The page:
The sound could’ve definitely used more time, but for what I was trying to accomplish it got the job done. Each character had their own part to the song, there is a bass track tying the other tracks together. If I had more time I probably would’ve added more nuance in the music overall, and maybe have more audio cues to character abilities, doors opening, etc.

What Didn’t Work


I told myself to go really minimal for this game, I wanted more time to troubleshoot any scripting issues since this was my first time using Unity for a short gamejam. While I enjoyed the idea of this, the game just looked a bit sloppy and incomplete overall, and I would’ve liked to spend more time considering the overall aesthetic of the game. Also some really lazy amateur mistakes in my animation (animating the root, the worst part is I knew I wasn’t supposed to do it and I did it anyway) led to floating or sinking characters, which led to me desperately trying to patch up mistakes in scripts before I had to upload the game in time. Overall the game was messy, and that seems to show pretty well in the art.


The game was confusing to many people, and overall I think I did a pretty poor job in teaching the player what the game is about. If I did this again I would have put more time into designing a smoother learning curve. This is definitely one of the biggest challenges for me in game design, since many of my games have very limited tutorials, text-based tutorials or none at all.


I wanted the climax of the game to be around the time the characters could all see each other, but because of this I didn’t feel like I had enough time to really use the characters’ abilities to their fullest and fully flesh out their interaction.  A lot of this was because of how opening doors worked: Instead of using switches to open them, I made them one-way doors that could only be opened by one character. This meant that in order for the characters to get through doors of a different color, they have to wait for that character to open in for them, forcing them to meet very early. In order to fix this I would have to change the doors to open with distant switches, or have players teleport somewhere when they open a door, or something else.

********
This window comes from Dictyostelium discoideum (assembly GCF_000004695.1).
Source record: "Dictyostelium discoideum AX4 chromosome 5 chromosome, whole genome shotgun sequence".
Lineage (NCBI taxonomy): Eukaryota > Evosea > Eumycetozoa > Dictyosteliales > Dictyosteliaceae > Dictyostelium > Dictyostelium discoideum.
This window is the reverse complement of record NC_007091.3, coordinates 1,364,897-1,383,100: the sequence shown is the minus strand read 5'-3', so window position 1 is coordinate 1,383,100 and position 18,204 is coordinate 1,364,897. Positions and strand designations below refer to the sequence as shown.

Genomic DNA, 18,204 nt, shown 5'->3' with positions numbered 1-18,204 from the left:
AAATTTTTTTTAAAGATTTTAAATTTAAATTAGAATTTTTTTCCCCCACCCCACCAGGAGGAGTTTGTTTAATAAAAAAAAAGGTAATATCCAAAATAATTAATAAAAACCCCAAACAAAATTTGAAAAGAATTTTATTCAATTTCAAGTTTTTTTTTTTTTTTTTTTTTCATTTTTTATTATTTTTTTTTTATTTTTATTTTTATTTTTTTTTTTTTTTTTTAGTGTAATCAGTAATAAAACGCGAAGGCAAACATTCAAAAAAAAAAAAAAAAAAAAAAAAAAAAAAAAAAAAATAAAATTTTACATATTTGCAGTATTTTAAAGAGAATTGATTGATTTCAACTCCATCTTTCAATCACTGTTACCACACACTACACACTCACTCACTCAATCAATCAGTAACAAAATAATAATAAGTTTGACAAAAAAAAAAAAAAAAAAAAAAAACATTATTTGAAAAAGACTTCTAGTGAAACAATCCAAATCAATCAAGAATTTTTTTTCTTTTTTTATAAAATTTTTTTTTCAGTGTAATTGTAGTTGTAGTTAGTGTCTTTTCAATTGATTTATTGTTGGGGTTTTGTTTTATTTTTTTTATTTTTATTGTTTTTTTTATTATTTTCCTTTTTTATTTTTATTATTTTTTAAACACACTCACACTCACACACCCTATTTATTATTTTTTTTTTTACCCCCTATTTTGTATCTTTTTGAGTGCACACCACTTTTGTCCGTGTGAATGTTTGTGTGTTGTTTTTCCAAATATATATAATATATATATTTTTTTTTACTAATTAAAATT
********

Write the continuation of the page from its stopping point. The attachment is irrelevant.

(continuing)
Satisfying Ending

While I’m glad I included the ending, I definitely felt like it wasn’t terribly successful. There wasn’t exactly anything to “do” after the game was won other than wander around, and I didn’t even do much to indicate that the players have gained each other’s abilities. Overall it could have used a lot more substance.

The Wrap-up:

I’m glad I finished the game and achieved all of the basic mechanics that I planned on. However it needs a lot of polish and some reworking of the basic gameplay. I’d like to come back to this again sometime, but it may not happen for a bit. I also didn’t get a chance to play and rate that many games (school keept me busy), which is especially disappointing because that is one of my favorite parts of Ludum Dare. Overall I learned a lot about my current strengths and weaknesses. I have quite a ways to go but jams like this are helping me learn!

See y’all next time!